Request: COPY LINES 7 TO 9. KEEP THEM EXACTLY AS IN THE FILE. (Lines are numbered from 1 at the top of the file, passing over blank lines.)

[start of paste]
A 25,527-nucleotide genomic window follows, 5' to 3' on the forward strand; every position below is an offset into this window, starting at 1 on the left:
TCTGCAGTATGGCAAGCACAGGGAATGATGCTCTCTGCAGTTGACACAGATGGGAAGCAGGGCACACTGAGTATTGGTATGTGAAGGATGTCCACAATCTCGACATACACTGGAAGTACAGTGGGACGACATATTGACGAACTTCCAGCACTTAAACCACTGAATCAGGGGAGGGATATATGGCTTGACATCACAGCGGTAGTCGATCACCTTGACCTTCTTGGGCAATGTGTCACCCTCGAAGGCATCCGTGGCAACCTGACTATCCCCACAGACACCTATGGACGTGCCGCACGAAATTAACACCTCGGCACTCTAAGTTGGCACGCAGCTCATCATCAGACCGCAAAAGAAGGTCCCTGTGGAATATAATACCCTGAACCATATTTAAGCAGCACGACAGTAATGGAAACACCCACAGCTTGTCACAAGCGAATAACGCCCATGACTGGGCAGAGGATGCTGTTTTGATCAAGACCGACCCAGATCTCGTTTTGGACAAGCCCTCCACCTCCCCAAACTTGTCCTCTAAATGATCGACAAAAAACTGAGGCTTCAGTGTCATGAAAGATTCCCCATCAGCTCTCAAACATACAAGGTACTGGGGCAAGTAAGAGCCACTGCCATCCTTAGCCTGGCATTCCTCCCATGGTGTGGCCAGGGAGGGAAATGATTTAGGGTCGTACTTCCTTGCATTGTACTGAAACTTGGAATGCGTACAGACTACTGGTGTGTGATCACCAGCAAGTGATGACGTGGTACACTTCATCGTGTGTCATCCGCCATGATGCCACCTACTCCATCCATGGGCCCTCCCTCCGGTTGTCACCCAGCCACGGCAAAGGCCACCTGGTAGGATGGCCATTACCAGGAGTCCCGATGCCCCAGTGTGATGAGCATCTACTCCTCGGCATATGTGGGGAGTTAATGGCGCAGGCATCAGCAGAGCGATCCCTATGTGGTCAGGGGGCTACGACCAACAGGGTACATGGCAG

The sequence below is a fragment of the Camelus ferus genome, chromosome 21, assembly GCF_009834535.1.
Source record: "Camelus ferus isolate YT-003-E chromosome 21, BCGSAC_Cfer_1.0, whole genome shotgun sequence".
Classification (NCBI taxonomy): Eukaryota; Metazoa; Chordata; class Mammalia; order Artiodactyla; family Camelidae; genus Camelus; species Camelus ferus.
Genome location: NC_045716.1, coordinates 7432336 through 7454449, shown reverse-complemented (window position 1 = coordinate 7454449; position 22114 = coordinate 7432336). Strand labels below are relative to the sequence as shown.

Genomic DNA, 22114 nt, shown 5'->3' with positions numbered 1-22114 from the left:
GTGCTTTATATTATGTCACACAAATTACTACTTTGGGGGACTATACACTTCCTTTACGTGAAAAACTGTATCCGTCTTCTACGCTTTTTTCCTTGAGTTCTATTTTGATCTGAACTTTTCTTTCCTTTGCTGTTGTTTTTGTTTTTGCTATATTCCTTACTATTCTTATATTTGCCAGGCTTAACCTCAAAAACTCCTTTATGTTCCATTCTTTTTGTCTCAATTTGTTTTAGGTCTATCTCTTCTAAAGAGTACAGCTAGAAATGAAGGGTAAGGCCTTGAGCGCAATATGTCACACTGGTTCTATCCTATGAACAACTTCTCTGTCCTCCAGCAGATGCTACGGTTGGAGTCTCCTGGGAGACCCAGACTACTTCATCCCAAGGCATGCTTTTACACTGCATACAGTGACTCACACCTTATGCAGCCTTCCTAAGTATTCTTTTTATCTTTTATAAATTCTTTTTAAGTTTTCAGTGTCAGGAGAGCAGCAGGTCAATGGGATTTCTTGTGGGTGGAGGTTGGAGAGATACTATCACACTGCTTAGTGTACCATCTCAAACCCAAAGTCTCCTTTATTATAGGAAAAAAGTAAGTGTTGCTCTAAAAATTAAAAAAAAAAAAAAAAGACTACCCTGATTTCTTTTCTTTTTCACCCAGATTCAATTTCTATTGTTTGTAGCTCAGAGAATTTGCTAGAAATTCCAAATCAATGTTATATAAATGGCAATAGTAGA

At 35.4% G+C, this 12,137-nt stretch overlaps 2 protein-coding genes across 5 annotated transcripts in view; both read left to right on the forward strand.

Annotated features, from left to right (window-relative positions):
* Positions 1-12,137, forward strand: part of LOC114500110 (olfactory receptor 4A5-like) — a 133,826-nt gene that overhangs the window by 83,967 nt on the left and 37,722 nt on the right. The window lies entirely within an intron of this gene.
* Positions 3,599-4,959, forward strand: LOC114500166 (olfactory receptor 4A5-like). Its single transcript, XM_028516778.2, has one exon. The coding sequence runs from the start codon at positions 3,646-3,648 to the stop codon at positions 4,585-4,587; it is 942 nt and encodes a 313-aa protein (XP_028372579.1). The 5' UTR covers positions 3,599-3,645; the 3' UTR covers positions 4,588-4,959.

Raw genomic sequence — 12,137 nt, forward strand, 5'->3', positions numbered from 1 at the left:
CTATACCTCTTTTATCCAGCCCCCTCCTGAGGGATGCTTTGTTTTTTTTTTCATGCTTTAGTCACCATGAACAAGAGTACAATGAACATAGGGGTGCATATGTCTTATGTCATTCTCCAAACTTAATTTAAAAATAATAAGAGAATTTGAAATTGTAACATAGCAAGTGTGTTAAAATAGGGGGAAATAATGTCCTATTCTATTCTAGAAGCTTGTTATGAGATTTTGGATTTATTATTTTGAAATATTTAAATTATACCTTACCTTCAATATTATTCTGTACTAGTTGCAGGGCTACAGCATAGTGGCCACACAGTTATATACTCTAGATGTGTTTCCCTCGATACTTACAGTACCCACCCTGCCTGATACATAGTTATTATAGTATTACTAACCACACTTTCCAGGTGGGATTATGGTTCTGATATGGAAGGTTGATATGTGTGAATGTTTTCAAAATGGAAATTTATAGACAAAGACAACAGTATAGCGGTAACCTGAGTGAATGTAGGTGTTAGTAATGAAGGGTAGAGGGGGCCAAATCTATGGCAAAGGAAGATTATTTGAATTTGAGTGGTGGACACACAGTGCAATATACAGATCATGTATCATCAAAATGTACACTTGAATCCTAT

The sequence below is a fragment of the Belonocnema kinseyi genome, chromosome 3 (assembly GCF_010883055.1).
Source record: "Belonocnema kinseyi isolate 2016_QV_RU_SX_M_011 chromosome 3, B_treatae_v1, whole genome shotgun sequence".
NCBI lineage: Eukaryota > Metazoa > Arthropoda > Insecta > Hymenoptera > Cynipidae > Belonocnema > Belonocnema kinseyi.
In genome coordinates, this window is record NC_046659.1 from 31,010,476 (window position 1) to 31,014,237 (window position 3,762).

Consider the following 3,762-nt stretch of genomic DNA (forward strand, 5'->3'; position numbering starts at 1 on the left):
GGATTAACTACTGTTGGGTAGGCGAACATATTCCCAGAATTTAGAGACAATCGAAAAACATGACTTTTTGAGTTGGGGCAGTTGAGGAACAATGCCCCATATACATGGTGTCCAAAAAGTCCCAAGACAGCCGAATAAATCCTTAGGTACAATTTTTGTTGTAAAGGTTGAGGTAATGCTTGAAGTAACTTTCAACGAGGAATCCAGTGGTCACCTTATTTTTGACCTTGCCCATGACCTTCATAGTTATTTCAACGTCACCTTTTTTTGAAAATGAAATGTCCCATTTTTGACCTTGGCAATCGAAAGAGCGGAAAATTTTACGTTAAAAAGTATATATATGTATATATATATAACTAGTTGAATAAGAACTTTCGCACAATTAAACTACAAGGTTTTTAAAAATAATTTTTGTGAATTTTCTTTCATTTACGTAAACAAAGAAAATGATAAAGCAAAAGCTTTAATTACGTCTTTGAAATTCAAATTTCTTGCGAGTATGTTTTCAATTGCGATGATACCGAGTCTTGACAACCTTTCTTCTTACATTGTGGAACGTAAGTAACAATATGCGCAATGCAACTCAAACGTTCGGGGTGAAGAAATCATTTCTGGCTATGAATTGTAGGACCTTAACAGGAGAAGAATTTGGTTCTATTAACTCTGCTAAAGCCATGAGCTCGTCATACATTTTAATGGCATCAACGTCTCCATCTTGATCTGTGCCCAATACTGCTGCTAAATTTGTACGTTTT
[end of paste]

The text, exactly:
Genomic DNA, 22114 nt, shown 5'->3' with positions numbered 1-22114 from the left:
GTGCTTTATATTATGTCACACAAATTACTACTTTGGGGGACTATACACTTCCTTTACGTGAAAAACTGTATCCGTCTTCTACGCTTTTTTCCTTGAGTTCTATTTTGATCTGAACTTTTCTTTCCTTTGCTGTTGTTTTTGTTTTTGCTATATTCCTTACTATTCTTATATTTGCCAGGCTTAACCTCAAAAACTCCTTTATGTTCCATTCTTTTTGTCTCAATTTGTTTTAGGTCTATCTCTTCTAAAGAGTACAGCTAGAAATGAAGGGTAAGGCCTTGAGCGCAATATGTCACACTGGTTCTATCCTATGAACAACTTCTCTGTCCTCCAGCAGATGCTACGGTTGGAGTCTCCTGGGAGACCCAGACTACTTCATCCCAAGGCATGCTTTTACACTGCATACAGTGACTCACACCTTATGCAGCCTTCCTAAGTATTCTTTTTATCTTTTATAAATTCTTTTTAAGTTTTCAGTGTCAGGAGAGCAGCAGGTCAATGGGATTTCTTGTGGGTGGAGGTTGGAGAGATACTATCACACTGCTTAGTGTACCATCTCAAACCCAAAGTCTCCTTTATTATAGGAAAAAAGTAAGTGTTGCTCTAAAAATTAAAAAAAAAAAAAAAAGACTACCCTGATTTCTTTTCTTTTTCACCCAGATTCAATTTCTATTGTTTGTAGCTCAGAGAATTTGCTAGAAATTCCAAATCAATGTTATATAAATGGCAATAGTAGA

At 35.4% G+C, this 12,137-nt stretch overlaps 2 protein-coding genes across 5 annotated transcripts in view; both read left to right on the forward strand.